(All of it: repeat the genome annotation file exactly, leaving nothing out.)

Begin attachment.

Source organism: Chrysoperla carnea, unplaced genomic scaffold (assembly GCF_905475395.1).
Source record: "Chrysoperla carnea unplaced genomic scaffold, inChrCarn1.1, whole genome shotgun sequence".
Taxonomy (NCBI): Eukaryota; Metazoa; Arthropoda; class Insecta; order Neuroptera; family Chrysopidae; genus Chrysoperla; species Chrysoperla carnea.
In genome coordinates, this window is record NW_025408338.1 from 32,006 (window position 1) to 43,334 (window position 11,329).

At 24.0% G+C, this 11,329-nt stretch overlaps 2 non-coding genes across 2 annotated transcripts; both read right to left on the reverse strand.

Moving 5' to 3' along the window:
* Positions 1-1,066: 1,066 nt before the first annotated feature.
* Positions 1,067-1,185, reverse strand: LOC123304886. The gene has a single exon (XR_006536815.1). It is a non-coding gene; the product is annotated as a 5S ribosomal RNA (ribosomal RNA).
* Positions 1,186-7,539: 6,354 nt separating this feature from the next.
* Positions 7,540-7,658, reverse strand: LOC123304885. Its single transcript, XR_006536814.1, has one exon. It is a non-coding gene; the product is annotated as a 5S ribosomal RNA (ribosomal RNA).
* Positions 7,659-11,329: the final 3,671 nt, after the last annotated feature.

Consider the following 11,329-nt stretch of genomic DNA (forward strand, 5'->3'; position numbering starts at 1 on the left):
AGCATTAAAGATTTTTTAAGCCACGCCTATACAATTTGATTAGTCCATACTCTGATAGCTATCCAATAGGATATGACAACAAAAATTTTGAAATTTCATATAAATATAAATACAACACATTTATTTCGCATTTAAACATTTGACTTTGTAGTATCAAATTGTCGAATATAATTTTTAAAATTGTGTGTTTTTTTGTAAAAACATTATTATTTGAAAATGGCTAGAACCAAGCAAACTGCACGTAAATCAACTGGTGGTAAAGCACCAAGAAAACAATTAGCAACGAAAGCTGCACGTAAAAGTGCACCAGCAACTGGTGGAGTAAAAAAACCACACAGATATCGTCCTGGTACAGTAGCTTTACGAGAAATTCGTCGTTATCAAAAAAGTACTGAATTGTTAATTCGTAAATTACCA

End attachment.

Source organism: Chrysoperla carnea, unplaced genomic scaffold (assembly GCF_905475395.1).
Source record: "Chrysoperla carnea unplaced genomic scaffold, inChrCarn1.1, whole genome shotgun sequence".
Taxonomy (NCBI): Eukaryota; Metazoa; Arthropoda; class Insecta; order Neuroptera; family Chrysopidae; genus Chrysoperla; species Chrysoperla carnea.
In genome coordinates, this window is record NW_025408338.1 from 32,006 (window position 1) to 43,334 (window position 11,329).

At 24.0% G+C, this 11,329-nt stretch overlaps 2 non-coding genes across 2 annotated transcripts; both read right to left on the reverse strand.

Moving 5' to 3' along the window:
* Positions 1-1,066: 1,066 nt before the first annotated feature.
* Positions 1,067-1,185, reverse strand: LOC123304886. The gene has a single exon (XR_006536815.1). It is a non-coding gene; the product is annotated as a 5S ribosomal RNA (ribosomal RNA).
* Positions 1,186-7,539: 6,354 nt separating this feature from the next.
* Positions 7,540-7,658, reverse strand: LOC123304885. Its single transcript, XR_006536814.1, has one exon. It is a non-coding gene; the product is annotated as a 5S ribosomal RNA (ribosomal RNA).
* Positions 7,659-11,329: the final 3,671 nt, after the last annotated feature.

Consider the following 11,329-nt stretch of genomic DNA (forward strand, 5'->3'; position numbering starts at 1 on the left):
AGCATTAAAGATTTTTTAAGCCACGCCTATACAATTTGATTAGTCCATACTCTGATAGCTATCCAATAGGATATGACAACAAAAATTTTGAAATTTCATATAAATATAAATACAACACATTTATTTCGCATTTAAACATTTGACTTTGTAGTATCAAATTGTCGAATATAATTTTTAAAATTGTGTGTTTTTTTGTAAAAACATTATTATTTGAAAATGGCTAGAACCAAGCAAACTGCACGTAAATCAACTGGTGGTAAAGCACCAAGAAAACAATTAGCAACGAAAGCTGCACGTAAAAGTGCACCAGCAACTGGTGGAGTAAAAAAACCACACAGATATCGTCCTGGTACAGTAGCTTTACGAGAAATTCGTCGTTATCAAAAAAGTACTGAATTGTTAATTCGTAAATTACCA